While potential benefits of psilocybin are striking, adverse physiological and psychological reactions to consuming psilocybin mushrooms have been documented and reviewed. In a recent large scale clinical trial of 233 patients, 179 reported headache, nausea, fatigue, or insomnia, and concerningly 12 patients showed suicidal behavior, intentional self-injury, and suicidal ideation. Other studies have reported potential risks of ingesting psilocybin containing-mushrooms to include short lived panic, anxiety, and paranoia, hypertension, tachycardia, hyperreflexia, mydriasis, paresthesia, and feelings of depersonalization, renal and gastrointestinal complications, and hallucinatory sensations (Satora et al., 2005). In clinical settings, safety guidelines have been instated to manage adverse reactions (Johnson et al., 2008). It is unclear to what extent side effects reported when mushrooms were consumed are due to the presence of other co-occurring compounds. For example, phenylethylamine, which is associated with tachycardia, nausea, and anxiety, has been reported in Psilocybe semilanceata. The presence of other bioactive compounds including psilocybin biosynthetic pathway intermediates may also be associated with some of these effects. 

Via Science Direct: Diversity, biology, and history of psilocybin-containing fungi: Suggestions for research and technological development

How to Microdose Daily

10mg - 60 mg, on a scale it looks like 0.010g - 0.060g

Start with 20mg. Don’t take more than 60mg per serving, and if you’re at that level, try to do 20mg in the morning, 20mg in the afternoon & 20mg in the evening. Yes, you can do this everyday. No, you aren’t supposed to feel it, less is the goal.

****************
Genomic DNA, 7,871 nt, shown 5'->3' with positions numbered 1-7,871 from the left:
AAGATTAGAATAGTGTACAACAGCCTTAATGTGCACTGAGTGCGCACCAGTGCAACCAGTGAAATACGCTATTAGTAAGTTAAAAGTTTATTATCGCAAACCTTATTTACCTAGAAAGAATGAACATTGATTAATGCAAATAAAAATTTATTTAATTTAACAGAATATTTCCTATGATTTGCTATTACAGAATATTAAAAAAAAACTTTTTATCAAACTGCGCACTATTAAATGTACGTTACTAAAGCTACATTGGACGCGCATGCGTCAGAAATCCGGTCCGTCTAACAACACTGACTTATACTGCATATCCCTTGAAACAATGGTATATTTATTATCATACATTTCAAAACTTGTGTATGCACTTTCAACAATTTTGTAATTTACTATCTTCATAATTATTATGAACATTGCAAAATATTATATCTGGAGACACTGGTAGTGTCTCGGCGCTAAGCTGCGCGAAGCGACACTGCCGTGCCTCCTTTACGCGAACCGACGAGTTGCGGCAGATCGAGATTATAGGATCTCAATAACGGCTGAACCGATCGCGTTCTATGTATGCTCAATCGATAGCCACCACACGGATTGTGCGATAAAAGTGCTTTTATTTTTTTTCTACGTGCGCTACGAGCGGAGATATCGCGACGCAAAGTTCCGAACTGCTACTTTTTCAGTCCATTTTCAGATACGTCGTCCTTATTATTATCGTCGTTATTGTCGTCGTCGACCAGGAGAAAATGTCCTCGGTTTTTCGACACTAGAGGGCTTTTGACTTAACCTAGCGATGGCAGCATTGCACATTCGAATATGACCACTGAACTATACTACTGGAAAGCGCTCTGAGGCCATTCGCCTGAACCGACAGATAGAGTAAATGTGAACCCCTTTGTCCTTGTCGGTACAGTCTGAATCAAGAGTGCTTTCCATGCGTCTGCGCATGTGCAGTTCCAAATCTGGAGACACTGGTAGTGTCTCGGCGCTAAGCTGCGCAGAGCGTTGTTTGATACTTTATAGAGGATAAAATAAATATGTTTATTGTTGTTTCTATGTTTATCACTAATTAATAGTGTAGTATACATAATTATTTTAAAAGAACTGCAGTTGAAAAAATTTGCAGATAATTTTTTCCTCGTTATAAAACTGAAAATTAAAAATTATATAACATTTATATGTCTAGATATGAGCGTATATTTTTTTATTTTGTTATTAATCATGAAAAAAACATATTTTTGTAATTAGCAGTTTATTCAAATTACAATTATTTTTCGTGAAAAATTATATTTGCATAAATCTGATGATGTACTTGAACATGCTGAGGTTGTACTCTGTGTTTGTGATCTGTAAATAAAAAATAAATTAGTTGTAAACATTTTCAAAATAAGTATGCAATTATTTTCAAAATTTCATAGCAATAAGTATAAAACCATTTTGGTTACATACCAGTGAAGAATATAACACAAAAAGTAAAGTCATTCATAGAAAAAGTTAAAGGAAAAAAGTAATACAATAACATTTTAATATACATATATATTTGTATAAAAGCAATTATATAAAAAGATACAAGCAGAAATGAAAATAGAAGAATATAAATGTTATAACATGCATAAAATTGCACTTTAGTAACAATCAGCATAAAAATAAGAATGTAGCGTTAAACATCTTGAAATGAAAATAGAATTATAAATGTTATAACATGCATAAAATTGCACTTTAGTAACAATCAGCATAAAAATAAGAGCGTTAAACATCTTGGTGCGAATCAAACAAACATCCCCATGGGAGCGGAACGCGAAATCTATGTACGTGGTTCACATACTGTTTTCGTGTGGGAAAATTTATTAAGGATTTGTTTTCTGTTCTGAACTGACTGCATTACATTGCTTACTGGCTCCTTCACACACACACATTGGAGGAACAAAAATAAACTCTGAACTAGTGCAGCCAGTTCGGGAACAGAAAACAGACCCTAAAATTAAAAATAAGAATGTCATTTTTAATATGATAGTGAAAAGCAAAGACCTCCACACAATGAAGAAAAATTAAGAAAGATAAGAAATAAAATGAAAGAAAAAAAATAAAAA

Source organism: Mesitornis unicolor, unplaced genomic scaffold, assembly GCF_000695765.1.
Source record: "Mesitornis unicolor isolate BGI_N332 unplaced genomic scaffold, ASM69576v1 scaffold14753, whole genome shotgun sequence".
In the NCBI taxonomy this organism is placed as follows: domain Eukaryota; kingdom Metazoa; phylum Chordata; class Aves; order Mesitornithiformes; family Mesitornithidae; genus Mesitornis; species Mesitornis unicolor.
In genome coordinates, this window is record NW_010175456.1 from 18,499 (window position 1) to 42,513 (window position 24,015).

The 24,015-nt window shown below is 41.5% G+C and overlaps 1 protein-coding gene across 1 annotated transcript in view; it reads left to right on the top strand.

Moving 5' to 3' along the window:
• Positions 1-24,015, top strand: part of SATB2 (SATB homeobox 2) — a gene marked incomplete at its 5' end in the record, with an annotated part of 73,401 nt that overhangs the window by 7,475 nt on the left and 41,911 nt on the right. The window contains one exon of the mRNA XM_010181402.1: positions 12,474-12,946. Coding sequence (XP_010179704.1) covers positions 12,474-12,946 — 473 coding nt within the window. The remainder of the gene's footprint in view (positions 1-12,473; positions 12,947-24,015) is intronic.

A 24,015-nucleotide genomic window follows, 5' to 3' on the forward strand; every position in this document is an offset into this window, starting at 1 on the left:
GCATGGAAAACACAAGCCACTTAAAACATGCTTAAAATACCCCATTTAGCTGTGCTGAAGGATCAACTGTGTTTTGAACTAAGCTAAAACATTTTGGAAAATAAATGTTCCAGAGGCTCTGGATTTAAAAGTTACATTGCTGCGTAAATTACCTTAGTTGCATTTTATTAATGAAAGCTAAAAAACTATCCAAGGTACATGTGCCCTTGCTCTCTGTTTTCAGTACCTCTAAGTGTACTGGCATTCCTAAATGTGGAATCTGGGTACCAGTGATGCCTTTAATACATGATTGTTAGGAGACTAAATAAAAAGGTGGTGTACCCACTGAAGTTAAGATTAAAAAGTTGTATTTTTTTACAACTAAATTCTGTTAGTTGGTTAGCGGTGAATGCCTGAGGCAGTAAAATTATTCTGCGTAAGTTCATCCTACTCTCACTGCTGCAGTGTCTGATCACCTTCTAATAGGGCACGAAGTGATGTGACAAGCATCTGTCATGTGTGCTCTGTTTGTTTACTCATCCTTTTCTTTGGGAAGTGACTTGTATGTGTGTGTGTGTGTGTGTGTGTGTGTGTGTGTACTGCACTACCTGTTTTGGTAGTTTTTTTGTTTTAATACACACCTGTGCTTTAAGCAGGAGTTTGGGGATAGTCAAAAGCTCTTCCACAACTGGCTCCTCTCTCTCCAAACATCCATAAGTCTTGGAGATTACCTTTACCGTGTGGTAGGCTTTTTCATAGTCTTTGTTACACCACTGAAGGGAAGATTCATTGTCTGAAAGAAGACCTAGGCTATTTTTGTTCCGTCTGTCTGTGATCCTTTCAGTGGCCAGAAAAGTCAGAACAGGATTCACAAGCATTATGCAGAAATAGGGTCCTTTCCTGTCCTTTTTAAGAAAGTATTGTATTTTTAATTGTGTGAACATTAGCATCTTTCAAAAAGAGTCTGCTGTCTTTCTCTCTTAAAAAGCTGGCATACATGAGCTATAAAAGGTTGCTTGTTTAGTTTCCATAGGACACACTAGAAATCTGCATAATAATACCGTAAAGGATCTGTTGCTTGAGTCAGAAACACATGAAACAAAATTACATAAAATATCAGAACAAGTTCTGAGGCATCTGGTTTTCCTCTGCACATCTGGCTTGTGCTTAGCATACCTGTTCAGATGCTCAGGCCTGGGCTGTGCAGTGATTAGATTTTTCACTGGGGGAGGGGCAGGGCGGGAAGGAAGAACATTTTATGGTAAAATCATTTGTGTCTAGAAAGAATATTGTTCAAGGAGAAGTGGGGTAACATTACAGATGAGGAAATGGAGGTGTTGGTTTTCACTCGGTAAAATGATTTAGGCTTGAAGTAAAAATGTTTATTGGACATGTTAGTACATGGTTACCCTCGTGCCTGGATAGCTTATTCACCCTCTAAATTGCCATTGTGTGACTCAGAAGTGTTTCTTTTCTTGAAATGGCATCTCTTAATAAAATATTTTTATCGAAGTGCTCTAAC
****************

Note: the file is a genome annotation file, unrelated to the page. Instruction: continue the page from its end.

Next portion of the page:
If you get sleepy, take less, if you get down to 10mg and still feel sleepy, do it in the evenings. This is something to keep in mind especially if you are Neurodivergent. Your tolerance to other medications may not translate to microdosing psilocybin, I have seen high tolerance individuals on multiple medications only able to tolerate 10mg. Your enteric system is a control panel to your nervous system and plant medicine is the maintenance team turning off the alarm system, this helps you listen to and feel your body's signals that were previously drowned out by the alarms. Your appetite will be one of the first signals to balance, keep a granola bar on hand in case you feel nauseous, other digestive rumbling may occur, and it's supposed to.

 

This is an intentional practice, journaling and introspection is encouraged as it helps patients make intentional connections within our bodies and brains. Working on a project is very helpful, organizing things outside our bodies helps us organize what’s inside. As well as being connected with a therapist, medicine person or community guide. 

 

At 3 weeks of consistency, intentionally check in with yourself as well as your therapist, medicine person or community guide. If you’ve noticed improvement in your quality of life go for the whole 3 months and continue to pour into yourself, giving yourself grace and checking in with yourself and your mental health support. 

 

After 3 months you can switch to using intermittently or continue daily, plant medicine is all about finding what works for you and after 3 months of use you’ll have the confidence to make the best decision for your mind and body.

The Psychedelic Support Line
Call or text 62-FIRESIDE / 623-473-7433
Open everyday 11:00 am - 11:00 pm PT.

The Psychedelic Support Line provides emotional support during and after psychedelic experiences is staffed by rigorously trained, compassionate, supportive volunteers from diverse backgrounds who listen deeply and from a place of non-judgment.